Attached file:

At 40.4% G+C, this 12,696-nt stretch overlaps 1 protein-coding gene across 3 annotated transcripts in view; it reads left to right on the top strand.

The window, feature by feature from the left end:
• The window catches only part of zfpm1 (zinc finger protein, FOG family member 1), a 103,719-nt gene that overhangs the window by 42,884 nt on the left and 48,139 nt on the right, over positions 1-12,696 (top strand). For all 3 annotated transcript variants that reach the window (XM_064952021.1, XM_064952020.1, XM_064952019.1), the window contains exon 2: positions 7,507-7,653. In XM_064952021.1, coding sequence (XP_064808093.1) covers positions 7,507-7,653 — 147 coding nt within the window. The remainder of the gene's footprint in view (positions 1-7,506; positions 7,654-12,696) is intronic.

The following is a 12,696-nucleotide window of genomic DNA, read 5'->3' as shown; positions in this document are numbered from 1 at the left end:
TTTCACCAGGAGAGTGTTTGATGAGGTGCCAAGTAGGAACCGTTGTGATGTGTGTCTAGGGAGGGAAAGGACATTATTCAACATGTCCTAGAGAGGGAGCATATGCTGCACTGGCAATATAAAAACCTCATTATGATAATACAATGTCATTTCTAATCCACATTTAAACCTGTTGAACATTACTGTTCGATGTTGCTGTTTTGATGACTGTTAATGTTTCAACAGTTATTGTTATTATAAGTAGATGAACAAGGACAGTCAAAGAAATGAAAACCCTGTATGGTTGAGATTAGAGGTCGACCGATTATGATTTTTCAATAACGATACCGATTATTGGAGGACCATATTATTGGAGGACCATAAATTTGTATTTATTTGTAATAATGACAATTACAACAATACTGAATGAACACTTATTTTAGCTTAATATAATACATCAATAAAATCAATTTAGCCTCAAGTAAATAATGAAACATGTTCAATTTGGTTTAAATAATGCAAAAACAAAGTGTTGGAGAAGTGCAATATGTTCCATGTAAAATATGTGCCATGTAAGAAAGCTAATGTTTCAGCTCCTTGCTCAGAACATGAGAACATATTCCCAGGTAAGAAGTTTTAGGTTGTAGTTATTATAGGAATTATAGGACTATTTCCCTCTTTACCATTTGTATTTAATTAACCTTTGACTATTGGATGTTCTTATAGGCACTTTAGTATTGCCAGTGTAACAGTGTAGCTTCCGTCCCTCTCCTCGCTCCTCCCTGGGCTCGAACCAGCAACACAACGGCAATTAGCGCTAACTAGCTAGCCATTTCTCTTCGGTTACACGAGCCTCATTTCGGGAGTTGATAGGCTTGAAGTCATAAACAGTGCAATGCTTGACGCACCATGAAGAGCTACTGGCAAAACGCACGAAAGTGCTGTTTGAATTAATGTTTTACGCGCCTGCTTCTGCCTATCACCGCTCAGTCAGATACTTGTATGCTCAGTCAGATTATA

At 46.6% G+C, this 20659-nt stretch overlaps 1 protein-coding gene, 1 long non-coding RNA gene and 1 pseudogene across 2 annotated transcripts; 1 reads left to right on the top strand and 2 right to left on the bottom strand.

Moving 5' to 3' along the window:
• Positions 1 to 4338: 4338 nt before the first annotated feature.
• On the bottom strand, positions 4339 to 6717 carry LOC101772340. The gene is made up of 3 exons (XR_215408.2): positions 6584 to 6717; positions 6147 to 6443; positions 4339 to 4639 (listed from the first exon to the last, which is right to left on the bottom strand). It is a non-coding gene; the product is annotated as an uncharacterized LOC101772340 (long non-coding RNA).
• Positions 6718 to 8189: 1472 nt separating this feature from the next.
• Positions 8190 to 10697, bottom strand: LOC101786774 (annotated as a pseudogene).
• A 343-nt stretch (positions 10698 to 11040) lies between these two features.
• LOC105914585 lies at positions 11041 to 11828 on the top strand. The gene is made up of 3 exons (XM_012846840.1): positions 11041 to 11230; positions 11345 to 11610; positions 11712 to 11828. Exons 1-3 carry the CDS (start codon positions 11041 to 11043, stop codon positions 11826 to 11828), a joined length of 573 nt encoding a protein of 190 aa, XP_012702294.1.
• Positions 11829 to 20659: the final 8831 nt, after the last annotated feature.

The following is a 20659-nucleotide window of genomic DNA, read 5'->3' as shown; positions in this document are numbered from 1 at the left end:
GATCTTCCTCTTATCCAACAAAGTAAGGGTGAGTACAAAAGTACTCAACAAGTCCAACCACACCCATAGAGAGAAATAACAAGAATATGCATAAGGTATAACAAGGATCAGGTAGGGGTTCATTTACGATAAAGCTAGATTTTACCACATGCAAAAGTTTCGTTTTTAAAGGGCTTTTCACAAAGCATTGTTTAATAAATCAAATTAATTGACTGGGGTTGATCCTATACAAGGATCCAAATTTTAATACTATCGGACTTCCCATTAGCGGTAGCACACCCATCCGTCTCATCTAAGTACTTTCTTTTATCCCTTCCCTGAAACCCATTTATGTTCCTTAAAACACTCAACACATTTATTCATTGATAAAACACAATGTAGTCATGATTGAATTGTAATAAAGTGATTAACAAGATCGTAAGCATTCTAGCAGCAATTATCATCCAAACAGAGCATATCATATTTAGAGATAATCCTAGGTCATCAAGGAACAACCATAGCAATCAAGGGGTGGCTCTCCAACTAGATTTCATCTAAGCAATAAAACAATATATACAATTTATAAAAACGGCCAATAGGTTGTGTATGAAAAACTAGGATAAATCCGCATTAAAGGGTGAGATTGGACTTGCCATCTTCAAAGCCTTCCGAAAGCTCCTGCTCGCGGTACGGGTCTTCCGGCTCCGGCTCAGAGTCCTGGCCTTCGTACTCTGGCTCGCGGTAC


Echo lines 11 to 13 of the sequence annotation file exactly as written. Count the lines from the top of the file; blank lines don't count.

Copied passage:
• Positions 8190 to 10697, bottom strand: LOC101786774 (annotated as a pseudogene).
• A 343-nt stretch (positions 10698 to 11040) lies between these two features.
• LOC105914585 lies at positions 11041 to 11828 on the top strand. The gene is made up of 3 exons (XM_012846840.1): positions 11041 to 11230; positions 11345 to 11610; positions 11712 to 11828. Exons 1-3 carry the CDS (start codon positions 11041 to 11043, stop codon positions 11826 to 11828), a joined length of 573 nt encoding a protein of 190 aa, XP_012702294.1.